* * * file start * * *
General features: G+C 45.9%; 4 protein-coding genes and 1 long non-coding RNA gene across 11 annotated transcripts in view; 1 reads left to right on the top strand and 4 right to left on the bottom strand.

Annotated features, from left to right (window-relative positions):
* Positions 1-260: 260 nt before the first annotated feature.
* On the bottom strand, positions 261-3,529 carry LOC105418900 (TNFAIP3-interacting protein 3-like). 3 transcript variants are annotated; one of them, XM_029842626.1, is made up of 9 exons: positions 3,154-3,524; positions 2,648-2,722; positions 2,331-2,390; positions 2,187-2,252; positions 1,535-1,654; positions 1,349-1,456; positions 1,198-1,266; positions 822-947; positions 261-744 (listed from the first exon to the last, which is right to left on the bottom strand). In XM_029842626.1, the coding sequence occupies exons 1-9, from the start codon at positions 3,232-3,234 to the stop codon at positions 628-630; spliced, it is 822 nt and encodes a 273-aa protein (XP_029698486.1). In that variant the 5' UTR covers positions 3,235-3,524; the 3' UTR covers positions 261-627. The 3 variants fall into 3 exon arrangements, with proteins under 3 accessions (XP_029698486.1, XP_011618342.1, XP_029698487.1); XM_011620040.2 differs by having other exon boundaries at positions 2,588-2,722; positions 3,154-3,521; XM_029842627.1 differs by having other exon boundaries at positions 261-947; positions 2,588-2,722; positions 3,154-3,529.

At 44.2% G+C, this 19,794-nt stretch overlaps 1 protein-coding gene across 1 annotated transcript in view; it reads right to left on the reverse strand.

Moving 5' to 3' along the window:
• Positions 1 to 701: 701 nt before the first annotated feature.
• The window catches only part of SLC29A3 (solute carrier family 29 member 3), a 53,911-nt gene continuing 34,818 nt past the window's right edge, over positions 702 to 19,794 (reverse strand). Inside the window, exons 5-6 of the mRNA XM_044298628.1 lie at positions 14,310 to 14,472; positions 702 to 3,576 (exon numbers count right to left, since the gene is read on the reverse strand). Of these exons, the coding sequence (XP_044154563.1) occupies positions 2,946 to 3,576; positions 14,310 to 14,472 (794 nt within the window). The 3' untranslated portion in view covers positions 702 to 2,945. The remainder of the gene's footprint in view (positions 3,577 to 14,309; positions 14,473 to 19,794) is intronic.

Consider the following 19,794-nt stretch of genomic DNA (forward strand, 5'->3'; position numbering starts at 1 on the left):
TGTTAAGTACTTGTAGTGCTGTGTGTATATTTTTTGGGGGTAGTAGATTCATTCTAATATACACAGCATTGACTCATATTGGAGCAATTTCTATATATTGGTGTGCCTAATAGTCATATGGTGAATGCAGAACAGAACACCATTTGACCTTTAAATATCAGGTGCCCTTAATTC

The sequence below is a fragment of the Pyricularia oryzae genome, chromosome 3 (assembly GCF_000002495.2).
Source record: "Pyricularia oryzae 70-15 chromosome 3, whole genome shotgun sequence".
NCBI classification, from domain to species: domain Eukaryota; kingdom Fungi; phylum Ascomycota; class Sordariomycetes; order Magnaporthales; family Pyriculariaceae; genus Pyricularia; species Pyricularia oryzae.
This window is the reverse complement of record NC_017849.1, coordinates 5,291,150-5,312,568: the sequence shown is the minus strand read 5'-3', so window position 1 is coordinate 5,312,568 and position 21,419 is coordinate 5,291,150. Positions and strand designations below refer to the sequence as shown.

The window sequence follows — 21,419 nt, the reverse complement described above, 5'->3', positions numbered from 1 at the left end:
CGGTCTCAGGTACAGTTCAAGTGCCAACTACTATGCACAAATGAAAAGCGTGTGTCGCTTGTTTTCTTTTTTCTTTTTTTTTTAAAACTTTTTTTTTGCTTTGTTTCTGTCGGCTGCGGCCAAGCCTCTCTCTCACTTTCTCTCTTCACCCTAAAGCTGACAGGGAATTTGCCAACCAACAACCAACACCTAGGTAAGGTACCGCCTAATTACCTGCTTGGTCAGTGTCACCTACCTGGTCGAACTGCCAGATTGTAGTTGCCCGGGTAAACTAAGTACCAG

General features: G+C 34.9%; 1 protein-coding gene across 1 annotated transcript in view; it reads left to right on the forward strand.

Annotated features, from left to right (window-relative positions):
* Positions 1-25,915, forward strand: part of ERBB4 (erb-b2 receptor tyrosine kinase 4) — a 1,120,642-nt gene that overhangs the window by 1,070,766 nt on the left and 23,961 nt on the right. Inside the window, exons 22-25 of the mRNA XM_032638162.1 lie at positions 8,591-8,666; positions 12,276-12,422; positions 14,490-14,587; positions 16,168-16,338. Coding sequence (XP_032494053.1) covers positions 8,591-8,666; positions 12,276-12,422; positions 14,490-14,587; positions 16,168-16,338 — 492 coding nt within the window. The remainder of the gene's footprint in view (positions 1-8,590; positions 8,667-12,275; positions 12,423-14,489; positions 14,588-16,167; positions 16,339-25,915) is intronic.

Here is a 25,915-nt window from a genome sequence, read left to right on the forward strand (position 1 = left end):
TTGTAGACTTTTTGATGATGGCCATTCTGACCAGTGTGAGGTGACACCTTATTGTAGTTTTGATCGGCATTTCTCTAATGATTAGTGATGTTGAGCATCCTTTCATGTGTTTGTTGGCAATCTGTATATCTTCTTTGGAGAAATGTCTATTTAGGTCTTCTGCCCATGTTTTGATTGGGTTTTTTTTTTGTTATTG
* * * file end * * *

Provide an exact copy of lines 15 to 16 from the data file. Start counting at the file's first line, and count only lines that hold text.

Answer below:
The window sequence follows — 21,419 nt, the reverse complement described above, 5'->3', positions numbered from 1 at the left end:
CGGTCTCAGGTACAGTTCAAGTGCCAACTACTATGCACAAATGAAAAGCGTGTGTCGCTTGTTTTCTTTTTTCTTTTTTTTTTAAAACTTTTTTTTTGCTTTGTTTCTGTCGGCTGCGGCCAAGCCTCTCTCTCACTTTCTCTCTTCACCCTAAAGCTGACAGGGAATTTGCCAACCAACAACCAACACCTAGGTAAGGTACCGCCTAATTACCTGCTTGGTCAGTGTCACCTACCTGGTCGAACTGCCAGATTGTAGTTGCCCGGGTAAACTAAGTACCAG